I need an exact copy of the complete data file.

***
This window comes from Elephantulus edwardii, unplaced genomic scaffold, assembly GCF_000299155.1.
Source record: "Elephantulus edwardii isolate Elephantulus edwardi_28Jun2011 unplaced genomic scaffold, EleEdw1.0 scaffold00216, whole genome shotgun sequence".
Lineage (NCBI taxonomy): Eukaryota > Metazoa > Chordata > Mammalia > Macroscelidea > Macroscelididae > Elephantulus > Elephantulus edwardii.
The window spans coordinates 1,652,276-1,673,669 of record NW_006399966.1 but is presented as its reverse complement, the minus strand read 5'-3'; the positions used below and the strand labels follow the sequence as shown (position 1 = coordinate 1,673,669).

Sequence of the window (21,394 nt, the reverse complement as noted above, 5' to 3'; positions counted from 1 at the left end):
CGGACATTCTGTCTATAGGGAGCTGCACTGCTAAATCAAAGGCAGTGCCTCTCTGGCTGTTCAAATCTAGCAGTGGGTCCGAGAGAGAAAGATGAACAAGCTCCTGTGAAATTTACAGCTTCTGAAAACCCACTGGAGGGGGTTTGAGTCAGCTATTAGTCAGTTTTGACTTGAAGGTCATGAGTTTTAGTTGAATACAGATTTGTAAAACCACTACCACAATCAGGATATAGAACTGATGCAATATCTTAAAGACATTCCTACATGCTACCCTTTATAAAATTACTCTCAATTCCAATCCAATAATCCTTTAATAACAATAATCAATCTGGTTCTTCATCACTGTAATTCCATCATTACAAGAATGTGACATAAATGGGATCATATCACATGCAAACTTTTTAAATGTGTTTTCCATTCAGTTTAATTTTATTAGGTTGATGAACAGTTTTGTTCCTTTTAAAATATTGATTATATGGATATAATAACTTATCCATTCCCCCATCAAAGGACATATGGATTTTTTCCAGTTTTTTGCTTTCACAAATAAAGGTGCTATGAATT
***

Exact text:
This window comes from Elephantulus edwardii, unplaced genomic scaffold, assembly GCF_000299155.1.
Source record: "Elephantulus edwardii isolate Elephantulus edwardi_28Jun2011 unplaced genomic scaffold, EleEdw1.0 scaffold00216, whole genome shotgun sequence".
Lineage (NCBI taxonomy): Eukaryota > Metazoa > Chordata > Mammalia > Macroscelidea > Macroscelididae > Elephantulus > Elephantulus edwardii.
The window spans coordinates 1,652,276-1,673,669 of record NW_006399966.1 but is presented as its reverse complement, the minus strand read 5'-3'; the positions used below and the strand labels follow the sequence as shown (position 1 = coordinate 1,673,669).

Sequence of the window (21,394 nt, the reverse complement as noted above, 5' to 3'; positions counted from 1 at the left end):
CGGACATTCTGTCTATAGGGAGCTGCACTGCTAAATCAAAGGCAGTGCCTCTCTGGCTGTTCAAATCTAGCAGTGGGTCCGAGAGAGAAAGATGAACAAGCTCCTGTGAAATTTACAGCTTCTGAAAACCCACTGGAGGGGGTTTGAGTCAGCTATTAGTCAGTTTTGACTTGAAGGTCATGAGTTTTAGTTGAATACAGATTTGTAAAACCACTACCACAATCAGGATATAGAACTGATGCAATATCTTAAAGACATTCCTACATGCTACCCTTTATAAAATTACTCTCAATTCCAATCCAATAATCCTTTAATAACAATAATCAATCTGGTTCTTCATCACTGTAATTCCATCATTACAAGAATGTGACATAAATGGGATCATATCACATGCAAACTTTTTAAATGTGTTTTCCATTCAGTTTAATTTTATTAGGTTGATGAACAGTTTTGTTCCTTTTAAAATATTGATTATATGGATATAATAACTTATCCATTCCCCCATCAAAGGACATATGGATTTTTTCCAGTTTTTTGCTTTCACAAATAAAGGTGCTATGAATT